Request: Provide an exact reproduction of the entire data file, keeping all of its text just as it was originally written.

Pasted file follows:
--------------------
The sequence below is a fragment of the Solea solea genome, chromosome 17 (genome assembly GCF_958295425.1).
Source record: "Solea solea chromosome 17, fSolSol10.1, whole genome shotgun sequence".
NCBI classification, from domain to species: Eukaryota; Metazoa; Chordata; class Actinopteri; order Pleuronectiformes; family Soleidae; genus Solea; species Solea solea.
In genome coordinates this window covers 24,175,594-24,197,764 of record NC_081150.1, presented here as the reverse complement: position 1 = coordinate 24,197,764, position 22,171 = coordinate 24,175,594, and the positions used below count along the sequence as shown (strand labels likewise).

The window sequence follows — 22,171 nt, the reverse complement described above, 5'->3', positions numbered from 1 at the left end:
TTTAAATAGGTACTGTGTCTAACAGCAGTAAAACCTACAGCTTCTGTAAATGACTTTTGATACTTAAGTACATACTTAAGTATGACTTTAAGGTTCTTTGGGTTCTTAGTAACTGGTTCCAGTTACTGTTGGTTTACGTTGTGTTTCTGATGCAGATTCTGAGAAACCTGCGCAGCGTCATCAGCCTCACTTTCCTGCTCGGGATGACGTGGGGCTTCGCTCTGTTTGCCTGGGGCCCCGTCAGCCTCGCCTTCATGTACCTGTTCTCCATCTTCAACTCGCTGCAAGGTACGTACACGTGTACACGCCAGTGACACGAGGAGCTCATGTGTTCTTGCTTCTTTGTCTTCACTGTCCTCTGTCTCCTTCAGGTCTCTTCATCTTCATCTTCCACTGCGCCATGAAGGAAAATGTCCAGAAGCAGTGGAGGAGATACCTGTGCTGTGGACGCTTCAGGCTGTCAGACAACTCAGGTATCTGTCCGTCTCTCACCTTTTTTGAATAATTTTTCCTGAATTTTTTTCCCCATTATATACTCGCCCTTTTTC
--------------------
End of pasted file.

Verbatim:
The sequence below is a fragment of the Solea solea genome, chromosome 17 (genome assembly GCF_958295425.1).
Source record: "Solea solea chromosome 17, fSolSol10.1, whole genome shotgun sequence".
NCBI classification, from domain to species: Eukaryota; Metazoa; Chordata; class Actinopteri; order Pleuronectiformes; family Soleidae; genus Solea; species Solea solea.
In genome coordinates this window covers 24,175,594-24,197,764 of record NC_081150.1, presented here as the reverse complement: position 1 = coordinate 24,197,764, position 22,171 = coordinate 24,175,594, and the positions used below count along the sequence as shown (strand labels likewise).

The window sequence follows — 22,171 nt, the reverse complement described above, 5'->3', positions numbered from 1 at the left end:
TTTAAATAGGTACTGTGTCTAACAGCAGTAAAACCTACAGCTTCTGTAAATGACTTTTGATACTTAAGTACATACTTAAGTATGACTTTAAGGTTCTTTGGGTTCTTAGTAACTGGTTCCAGTTACTGTTGGTTTACGTTGTGTTTCTGATGCAGATTCTGAGAAACCTGCGCAGCGTCATCAGCCTCACTTTCCTGCTCGGGATGACGTGGGGCTTCGCTCTGTTTGCCTGGGGCCCCGTCAGCCTCGCCTTCATGTACCTGTTCTCCATCTTCAACTCGCTGCAAGGTACGTACACGTGTACACGCCAGTGACACGAGGAGCTCATGTGTTCTTGCTTCTTTGTCTTCACTGTCCTCTGTCTCCTTCAGGTCTCTTCATCTTCATCTTCCACTGCGCCATGAAGGAAAATGTCCAGAAGCAGTGGAGGAGATACCTGTGCTGTGGACGCTTCAGGCTGTCAGACAACTCAGGTATCTGTCCGTCTCTCACCTTTTTTGAATAATTTTTCCTGAATTTTTTTCCCCATTATATACTCGCCCTTTTTC